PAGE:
Know your place B o o m e r

“Know your place B o o m e r”. K of Colorado posted this comment to me/us on Facebook regarding our most recent video Broken Promise Land. I immediately wondered, what does this comment mean? What is the boomer’s place these days, in particular for someone like K, who appears to be in his late teens or early twenties?

In June I ran a Facebook promotion of this video to a broad spectrum of folks across the US for three weeks or so, and I was surprised (and a bit disheartened) by the reactions. Maybe a lot of people liked the video, but most of the comments, like K’s, were pretty negative. Here’s a sampling:

“Wow, did that suck. New hit song by the whining libtards”
”Oh boy... another boomer virtue signaling me about politics. How about you mend your broke ass music...”
”Worst song I think I have ever heard.”

Some of the comments were targeted at the music, some at the lyrics (or visuals), and some at all of the above. M offered this: “Our promised land is not broken ,it’s the same or better than ever. The only thing broken is people’s will to go get what you want out of life. People wanna sit on their ass and wait for government to just give it to them , and then bitch when they realize you actually have to work for it . It’s truly sad .”

And J rewrote some of the lyrics:

“Three generations, I have watched us go to hell.
Back in my day.... Democrats were swell.
Trump was elected and, now were getting well.
Liiiiiiiiving, in a promising, promise land.”

Not all of the comments were negative (“Like the lyrics“), but the vast majority were extremely so. And, as near as I can tell, all of the negative comments were from white men. It’s certainly not a statistically significant sample of US Facebook users, but it does seem like I struck a nerve among a certain slice of the populace, although maybe not the nerve I might have been aiming for.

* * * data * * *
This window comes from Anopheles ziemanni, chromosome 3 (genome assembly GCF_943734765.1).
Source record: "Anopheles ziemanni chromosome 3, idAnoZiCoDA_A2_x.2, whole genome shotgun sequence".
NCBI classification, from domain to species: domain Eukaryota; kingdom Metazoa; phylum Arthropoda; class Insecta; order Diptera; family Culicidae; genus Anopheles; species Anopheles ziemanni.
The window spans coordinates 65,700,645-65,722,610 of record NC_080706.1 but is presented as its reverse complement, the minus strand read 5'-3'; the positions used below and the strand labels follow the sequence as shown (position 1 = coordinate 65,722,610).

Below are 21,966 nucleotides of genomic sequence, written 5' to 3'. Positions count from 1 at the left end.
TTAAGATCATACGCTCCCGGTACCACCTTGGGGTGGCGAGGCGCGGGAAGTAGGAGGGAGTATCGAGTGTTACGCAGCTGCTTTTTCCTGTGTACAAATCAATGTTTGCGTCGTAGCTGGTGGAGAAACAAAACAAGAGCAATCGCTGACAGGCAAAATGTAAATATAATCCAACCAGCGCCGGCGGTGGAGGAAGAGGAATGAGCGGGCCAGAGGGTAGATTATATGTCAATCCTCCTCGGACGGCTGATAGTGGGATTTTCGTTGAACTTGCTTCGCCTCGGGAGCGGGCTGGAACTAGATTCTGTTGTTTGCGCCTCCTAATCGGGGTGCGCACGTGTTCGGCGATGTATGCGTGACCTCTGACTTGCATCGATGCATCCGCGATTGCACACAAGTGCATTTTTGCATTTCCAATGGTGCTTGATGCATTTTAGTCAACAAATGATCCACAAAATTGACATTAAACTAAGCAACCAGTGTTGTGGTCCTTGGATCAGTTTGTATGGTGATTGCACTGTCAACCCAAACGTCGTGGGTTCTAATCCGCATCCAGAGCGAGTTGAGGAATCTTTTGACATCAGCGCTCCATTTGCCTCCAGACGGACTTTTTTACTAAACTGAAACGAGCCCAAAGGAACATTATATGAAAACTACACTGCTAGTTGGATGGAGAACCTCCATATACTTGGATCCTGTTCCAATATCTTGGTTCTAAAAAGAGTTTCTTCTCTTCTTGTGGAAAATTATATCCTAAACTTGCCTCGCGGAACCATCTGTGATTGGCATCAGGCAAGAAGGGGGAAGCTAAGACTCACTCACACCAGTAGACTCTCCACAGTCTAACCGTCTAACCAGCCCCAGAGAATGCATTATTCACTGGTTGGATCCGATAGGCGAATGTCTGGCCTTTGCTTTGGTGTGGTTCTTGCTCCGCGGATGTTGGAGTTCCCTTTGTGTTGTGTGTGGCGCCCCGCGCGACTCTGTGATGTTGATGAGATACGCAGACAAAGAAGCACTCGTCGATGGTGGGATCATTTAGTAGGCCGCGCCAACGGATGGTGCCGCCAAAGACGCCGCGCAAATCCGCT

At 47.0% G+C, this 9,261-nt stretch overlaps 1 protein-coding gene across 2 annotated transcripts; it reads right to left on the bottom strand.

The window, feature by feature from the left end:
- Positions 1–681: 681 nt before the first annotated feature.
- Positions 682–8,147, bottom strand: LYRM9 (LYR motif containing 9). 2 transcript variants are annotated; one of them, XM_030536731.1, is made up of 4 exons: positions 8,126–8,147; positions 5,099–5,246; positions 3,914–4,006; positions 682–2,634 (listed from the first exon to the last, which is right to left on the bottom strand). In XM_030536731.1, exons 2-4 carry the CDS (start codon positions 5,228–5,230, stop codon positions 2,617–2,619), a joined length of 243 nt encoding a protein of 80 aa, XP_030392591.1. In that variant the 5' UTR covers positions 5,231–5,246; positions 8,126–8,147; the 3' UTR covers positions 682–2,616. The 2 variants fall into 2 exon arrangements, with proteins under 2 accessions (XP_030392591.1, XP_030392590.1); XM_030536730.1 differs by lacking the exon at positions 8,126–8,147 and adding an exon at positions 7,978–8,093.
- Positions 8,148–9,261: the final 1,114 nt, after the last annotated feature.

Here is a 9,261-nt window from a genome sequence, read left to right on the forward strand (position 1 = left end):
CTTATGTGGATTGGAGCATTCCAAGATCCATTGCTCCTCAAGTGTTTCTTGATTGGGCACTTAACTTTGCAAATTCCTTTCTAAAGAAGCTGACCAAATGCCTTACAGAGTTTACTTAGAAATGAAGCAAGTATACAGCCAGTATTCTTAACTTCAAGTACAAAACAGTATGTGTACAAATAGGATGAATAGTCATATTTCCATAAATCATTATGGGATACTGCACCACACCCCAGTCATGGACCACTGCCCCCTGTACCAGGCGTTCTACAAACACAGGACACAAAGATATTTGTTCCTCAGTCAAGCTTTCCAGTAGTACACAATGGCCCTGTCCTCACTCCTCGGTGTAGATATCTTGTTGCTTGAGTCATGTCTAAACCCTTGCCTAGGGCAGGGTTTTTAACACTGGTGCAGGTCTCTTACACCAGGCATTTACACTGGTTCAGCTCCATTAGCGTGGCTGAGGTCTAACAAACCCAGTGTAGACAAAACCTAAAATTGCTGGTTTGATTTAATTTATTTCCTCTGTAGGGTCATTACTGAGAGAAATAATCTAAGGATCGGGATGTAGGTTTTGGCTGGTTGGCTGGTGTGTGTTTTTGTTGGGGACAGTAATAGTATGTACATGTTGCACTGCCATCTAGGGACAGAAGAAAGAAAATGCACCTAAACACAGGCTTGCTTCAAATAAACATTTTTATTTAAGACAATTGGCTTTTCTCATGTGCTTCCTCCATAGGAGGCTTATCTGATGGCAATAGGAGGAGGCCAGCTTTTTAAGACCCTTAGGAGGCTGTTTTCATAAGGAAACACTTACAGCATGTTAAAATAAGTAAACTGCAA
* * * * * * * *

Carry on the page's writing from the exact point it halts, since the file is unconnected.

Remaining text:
I wrote the song “Broken Promise Land” about two years ago. As with many of my songs, I’m not clear about how the concept came about, but at some point I knew that the song would, in some simple, maybe simplistic, way, try to articulate what I see as a shared sense of disappointment and frustration with the current state of affairs in the country. It was to be one modest attempt to find some common ground in an increasingly polarized country and public dialog. (Two years later the situation is maybe even worse than it was then.)

The first verse is told from the point of view of someone whose family has been in the USA for multiple generations and is having increasing difficulty paying the bills. In the second verse a (more recent) immigrant says that, although they originally had felt welcomed into this country, they are now being made to feel that they don’t belong. I proceed to say that I don’t think this has to be a “zero sum game”, and I take a couple of potshots at politicians. And, yes, I do make a somewhat snarky reference to “building walls”, although I meant it to be as much about our being pitted against each other as about Trump’s border wall. And I don’t really offer up any concrete solution; I’m more just trying to get folks to remember and rally around our shared values.

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I’ve always loved that the Declaration of Independence lists as our unalienable rights “life, liberty, and the pursuit of happiness.” The “pursuit of happiness”! I think that’s both very cool and very wise. It doesn’t prescribe what makes any one individual happy. Instead it elegantly stipulates that we should all be free to figure that out for ourselves. How great is that?